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What is Parkinson’s Disease?

Last updated on 3rd May 2023

In the United Kingdom, there are around 145,000 people with Parkinson’s disease. This figure is likely to increase by around one-fifth as the population of the country grows and ages. Every year, some 18,000 people are diagnosed with Parkinson’s, which is the equivalent of over two people per hour.

In terms of age, only 1.2% of people with Parkinson’s disease are under 50 years old. Gender-wise, it seems that there are 1.4 times more men with the condition than women. To summarise the statistics, around one in 500 people have the condition among the general population.

In this article, we’ll tell you everything you need to know about Parkinson’s – what it is, what causes it and the signs and symptoms to look out for.

What is Parkinson’s disease?

Parkinson’s disease is a neurological condition and it’s progressive. This means that it affects your brain and worsens over time.

Those who have Parkinson’s have a lack of dopamine due to the death of certain nerve cells that make this chemical.

Sometimes, you might hear people talking about Parkinsonism. This is a more general term that covers other conditions that present similarly to Parkinson’s disease as well as Parkinson’s itself.

It is not understood why some people develop Parkinson’s disease. Studies suggest a combination of environmental factors, genetics and age are at play, which results in a perfect storm for dopamine producers to die off.

What causes Parkinson’s disease?

As mentioned above, people who have Parkinson’s disease have a lack of dopamine-producing nerve cells due to cell death. This occurs in the sustantia nigra, a part of the midbrain that plays a role in movement and reward. As a result, their brains don’t receive enough dopamine. No one really knows for sure why these nerve cells die and lots of research is ongoing.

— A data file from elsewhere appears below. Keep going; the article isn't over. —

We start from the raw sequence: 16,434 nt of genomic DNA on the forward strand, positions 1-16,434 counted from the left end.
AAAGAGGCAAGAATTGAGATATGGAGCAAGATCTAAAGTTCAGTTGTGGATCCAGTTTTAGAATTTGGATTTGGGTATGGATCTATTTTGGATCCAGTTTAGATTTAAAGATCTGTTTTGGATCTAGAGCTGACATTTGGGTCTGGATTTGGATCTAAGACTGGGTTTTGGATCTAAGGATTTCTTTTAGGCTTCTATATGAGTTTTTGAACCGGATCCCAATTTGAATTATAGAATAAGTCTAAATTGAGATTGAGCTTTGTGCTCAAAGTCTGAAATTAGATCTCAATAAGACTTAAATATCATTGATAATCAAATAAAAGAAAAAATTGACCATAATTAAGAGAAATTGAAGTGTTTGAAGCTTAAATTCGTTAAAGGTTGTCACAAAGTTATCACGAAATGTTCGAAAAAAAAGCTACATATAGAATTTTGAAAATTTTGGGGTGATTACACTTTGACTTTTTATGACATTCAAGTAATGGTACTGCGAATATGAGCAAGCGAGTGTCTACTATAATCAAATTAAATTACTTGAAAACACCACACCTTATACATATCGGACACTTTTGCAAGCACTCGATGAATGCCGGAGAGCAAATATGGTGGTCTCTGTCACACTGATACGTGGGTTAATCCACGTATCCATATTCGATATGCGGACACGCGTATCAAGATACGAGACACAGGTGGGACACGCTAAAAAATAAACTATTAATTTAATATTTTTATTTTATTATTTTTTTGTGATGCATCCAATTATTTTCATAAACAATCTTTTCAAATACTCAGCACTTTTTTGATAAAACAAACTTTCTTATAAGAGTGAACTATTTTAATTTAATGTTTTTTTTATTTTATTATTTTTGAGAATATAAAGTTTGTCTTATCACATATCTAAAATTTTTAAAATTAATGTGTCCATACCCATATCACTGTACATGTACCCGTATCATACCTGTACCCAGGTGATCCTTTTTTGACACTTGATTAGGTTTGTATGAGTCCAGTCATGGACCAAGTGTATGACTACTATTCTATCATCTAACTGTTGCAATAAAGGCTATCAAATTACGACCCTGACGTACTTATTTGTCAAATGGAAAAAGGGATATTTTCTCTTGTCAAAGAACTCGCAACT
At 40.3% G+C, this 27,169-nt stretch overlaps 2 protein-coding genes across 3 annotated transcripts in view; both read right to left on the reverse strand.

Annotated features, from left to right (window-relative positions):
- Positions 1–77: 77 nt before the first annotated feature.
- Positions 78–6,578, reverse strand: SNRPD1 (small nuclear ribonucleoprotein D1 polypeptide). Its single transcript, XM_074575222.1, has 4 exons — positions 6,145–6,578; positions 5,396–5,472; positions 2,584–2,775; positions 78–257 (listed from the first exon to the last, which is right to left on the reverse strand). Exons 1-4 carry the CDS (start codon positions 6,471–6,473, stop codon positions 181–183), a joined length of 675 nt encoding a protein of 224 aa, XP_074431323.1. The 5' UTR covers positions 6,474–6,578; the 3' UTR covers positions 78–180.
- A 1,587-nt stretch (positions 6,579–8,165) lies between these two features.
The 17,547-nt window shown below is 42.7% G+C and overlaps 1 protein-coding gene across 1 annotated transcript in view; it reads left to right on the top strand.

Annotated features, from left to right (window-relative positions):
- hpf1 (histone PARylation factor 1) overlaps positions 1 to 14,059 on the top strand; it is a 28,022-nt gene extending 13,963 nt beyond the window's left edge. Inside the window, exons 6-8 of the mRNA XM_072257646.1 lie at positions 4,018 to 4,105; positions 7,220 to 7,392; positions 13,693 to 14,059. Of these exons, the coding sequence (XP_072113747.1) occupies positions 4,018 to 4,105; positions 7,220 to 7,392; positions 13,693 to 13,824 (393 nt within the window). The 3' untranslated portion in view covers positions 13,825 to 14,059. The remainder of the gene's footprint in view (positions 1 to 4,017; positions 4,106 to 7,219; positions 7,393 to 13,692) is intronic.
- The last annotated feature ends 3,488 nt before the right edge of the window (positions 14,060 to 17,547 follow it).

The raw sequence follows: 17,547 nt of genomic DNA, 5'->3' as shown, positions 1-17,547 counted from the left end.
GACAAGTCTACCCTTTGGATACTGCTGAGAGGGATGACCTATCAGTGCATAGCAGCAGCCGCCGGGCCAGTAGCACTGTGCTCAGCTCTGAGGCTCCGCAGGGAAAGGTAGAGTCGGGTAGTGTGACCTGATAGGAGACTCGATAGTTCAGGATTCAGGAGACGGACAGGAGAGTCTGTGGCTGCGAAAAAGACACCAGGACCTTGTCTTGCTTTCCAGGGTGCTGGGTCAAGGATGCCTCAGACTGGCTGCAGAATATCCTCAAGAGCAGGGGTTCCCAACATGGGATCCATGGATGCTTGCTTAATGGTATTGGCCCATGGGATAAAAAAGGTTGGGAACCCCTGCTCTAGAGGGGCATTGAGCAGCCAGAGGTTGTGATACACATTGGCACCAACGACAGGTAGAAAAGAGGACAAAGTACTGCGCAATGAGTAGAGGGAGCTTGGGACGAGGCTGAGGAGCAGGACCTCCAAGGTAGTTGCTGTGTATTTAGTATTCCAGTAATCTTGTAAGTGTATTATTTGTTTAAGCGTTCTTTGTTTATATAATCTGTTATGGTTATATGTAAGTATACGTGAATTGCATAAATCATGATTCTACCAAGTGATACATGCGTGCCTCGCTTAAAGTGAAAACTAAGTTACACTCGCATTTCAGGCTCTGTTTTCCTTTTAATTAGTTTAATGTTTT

With the nerve cells no longer working and producing dopamine, the brain struggles to send messages properly and, as a result, Parkinson’s symptoms appear.

As more and more nerve cells die off, dopamine levels continue to decline. This means that symptoms worsen and new ones appear.

There isn’t much evidence to suggest that Parkinson’s can be passed on to children but researchers believe some people (a small number) could have an increased genetic risk.

There have also been studies showing that toxins in the environment could be at play when these dopamine producers die, which leads to Parkinson’s developing.

Toxins could be anything from heavy metals, toxic chemicals, and pathogens like bacteria and viruses.

There has been particularly strong speculation about Parkinson’s linking to pesticide and herbicide use.

Causes of Parkinson's Disease

What are the signs and symptoms of Parkinson’s disease?

Parkinson’s disease symptoms usually start off mild and develop gradually. There are many different symptoms but not everyone will experience all of them and they might develop in a different order from one patient to the next.

The main symptoms

Parkinson’s disease main symptoms are to do with physical movement.

These include:

  • Muscle stiffness – patients experience tension and stiffness in the muscles. This can make it more difficult to make facial expressions and move around with ease. It can also cause dystonia (painful cramps in the muscles).
  • Bradykinesia – this means slowness in movement. A person’s movements will be slower, which makes carrying out day-to-day tasks more difficult. Typically, people walk with a slow shuffle and small steps.
  • Tremor – the shaking of Parkinson’s typically starts in an arm or hand and typically occurs when the person is resting and relaxed.